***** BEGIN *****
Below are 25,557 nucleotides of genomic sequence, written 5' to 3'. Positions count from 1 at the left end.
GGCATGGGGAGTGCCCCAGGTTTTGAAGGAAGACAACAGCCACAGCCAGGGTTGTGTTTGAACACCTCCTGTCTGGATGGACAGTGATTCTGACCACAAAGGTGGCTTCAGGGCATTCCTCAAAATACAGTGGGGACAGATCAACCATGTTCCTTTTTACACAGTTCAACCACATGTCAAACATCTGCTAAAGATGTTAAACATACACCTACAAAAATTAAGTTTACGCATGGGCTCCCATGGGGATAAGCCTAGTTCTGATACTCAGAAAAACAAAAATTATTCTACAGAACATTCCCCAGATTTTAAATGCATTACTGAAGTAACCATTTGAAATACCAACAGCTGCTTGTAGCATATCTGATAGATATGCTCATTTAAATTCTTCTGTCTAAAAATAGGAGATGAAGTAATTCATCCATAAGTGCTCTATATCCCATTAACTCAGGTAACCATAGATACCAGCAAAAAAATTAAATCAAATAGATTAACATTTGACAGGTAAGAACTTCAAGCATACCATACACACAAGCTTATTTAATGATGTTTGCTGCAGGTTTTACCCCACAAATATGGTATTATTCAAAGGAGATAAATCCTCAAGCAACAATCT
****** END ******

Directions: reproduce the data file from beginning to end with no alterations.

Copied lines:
Below are 25,557 nucleotides of genomic sequence, written 5' to 3'. Positions count from 1 at the left end.
GGCATGGGGAGTGCCCCAGGTTTTGAAGGAAGACAACAGCCACAGCCAGGGTTGTGTTTGAACACCTCCTGTCTGGATGGACAGTGATTCTGACCACAAAGGTGGCTTCAGGGCATTCCTCAAAATACAGTGGGGACAGATCAACCATGTTCCTTTTTACACAGTTCAACCACATGTCAAACATCTGCTAAAGATGTTAAACATACACCTACAAAAATTAAGTTTACGCATGGGCTCCCATGGGGATAAGCCTAGTTCTGATACTCAGAAAAACAAAAATTATTCTACAGAACATTCCCCAGATTTTAAATGCATTACTGAAGTAACCATTTGAAATACCAACAGCTGCTTGTAGCATATCTGATAGATATGCTCATTTAAATTCTTCTGTCTAAAAATAGGAGATGAAGTAATTCATCCATAAGTGCTCTATATCCCATTAACTCAGGTAACCATAGATACCAGCAAAAAAATTAAATCAAATAGATTAACATTTGACAGGTAAGAACTTCAAGCATACCATACACACAAGCTTATTTAATGATGTTTGCTGCAGGTTTTACCCCACAAATATGGTATTATTCAAAGGAGATAAATCCTCAAGCAACAATCT